Cape Barren Island served up more eagles today and a few very interesting finds closer to ground level too.
Where? Where? Wedgie! Day 16 : 16-05-2018
Skeletal remains, an eagle mystery?
This morning the truwana rangers and the studnets took us to see a White bellied sea eagle nest not far up the road from the school. As we hopped along the granite coastline a cry went up that a sea eagle was perched on the next headland. It’s bright white front is the best way to separate it from a Wedgie but it is also a huge bird.
Fiona made a find of a nearly complete skeleton of a sea eagle just behind the beach. It is hard to be sure but it could have been a young fledgling from the nest that wasn’t too far away. James explained how even one of the biggest bones, the femur, is very light compared to a mammal (like us).
The students went back to school and we went for an explore along the southern coastline with the rangers. Before we’d far a Wedgie was spotted by Fiona perched in the crown of a tea tree. It’s head and shoulders were visible against the skyline and as we approached it flew away. It was an area of open grassland which looked like a good hunting ground.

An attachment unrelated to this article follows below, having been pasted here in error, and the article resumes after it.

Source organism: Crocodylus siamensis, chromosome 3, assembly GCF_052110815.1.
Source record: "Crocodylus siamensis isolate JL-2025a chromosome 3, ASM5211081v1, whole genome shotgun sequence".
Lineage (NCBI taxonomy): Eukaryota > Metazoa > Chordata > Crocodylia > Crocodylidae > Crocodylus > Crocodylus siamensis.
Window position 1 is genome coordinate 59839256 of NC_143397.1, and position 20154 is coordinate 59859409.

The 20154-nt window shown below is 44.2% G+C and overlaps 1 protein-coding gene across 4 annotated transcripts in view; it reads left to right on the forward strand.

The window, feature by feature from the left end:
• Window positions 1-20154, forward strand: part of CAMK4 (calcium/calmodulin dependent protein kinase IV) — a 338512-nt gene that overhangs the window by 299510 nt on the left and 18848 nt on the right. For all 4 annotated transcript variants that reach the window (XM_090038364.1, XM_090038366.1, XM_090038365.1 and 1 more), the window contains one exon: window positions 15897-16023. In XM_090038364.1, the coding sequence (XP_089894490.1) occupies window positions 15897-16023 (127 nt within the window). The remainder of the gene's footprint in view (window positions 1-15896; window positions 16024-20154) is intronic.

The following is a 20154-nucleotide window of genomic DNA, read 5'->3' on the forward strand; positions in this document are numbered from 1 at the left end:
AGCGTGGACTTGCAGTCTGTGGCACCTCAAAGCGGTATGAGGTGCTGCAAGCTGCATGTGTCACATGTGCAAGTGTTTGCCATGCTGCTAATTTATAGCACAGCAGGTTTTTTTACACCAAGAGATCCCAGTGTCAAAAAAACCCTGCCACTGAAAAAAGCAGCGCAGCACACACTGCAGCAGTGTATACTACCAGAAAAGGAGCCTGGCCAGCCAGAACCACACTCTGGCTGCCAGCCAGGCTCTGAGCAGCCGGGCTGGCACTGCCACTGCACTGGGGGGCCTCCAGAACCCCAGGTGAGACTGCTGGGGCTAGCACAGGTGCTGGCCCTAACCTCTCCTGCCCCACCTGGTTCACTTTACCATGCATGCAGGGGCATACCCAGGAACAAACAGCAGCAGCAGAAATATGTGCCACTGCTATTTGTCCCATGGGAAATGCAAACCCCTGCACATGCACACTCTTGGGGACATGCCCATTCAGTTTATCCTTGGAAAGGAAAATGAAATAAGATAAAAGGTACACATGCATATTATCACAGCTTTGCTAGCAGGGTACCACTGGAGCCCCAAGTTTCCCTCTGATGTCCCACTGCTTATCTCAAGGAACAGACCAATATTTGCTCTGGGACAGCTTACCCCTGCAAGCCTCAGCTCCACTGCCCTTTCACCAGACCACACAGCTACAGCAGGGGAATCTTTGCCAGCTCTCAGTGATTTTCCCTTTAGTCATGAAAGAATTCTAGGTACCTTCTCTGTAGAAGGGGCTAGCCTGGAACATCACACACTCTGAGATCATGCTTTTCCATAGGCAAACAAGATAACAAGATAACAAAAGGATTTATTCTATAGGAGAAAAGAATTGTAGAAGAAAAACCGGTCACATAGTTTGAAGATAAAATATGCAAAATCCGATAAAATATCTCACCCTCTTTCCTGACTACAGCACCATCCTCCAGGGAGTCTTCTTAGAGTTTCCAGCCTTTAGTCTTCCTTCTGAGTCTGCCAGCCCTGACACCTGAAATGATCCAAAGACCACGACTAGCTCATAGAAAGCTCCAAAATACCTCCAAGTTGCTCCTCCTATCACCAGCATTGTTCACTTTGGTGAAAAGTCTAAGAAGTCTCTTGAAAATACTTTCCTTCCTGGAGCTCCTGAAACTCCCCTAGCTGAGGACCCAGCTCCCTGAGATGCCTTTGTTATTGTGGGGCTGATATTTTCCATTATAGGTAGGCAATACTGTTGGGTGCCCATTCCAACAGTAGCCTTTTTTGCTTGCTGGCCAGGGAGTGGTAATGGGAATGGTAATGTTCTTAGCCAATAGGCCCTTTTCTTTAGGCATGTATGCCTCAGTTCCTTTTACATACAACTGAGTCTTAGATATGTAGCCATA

The island is much bigger than a glance at the map suggests and it becomes more rugged and untracked along the southern and eastern shorelines. As we drove another Wedgie was spotted flying over a bay and sea eagles seemed to appear over every new horizon. Eagle mad!
Colin, a trowuna ranger, found some aboriginal artefacts and explained how the flake would probably have been expertly chipped off a cutting tool. If you find aboriginal artefacts it’s important not to take them or disturb them.
James was keen to stay on the island longer but we’re continuing our Wedgie investigations at a wind farm tomorrow so we had to fly back to Bridport. Thanks for the wedge-tastic tome on truwana/Cape Barren Island team.
Today’s t-shirt winner is 4/5MW for the nest creation- simply fabulous.
- What does a ranger do?
- No raincoat required
- Do islands, in general, have more or less biodiversity than continents?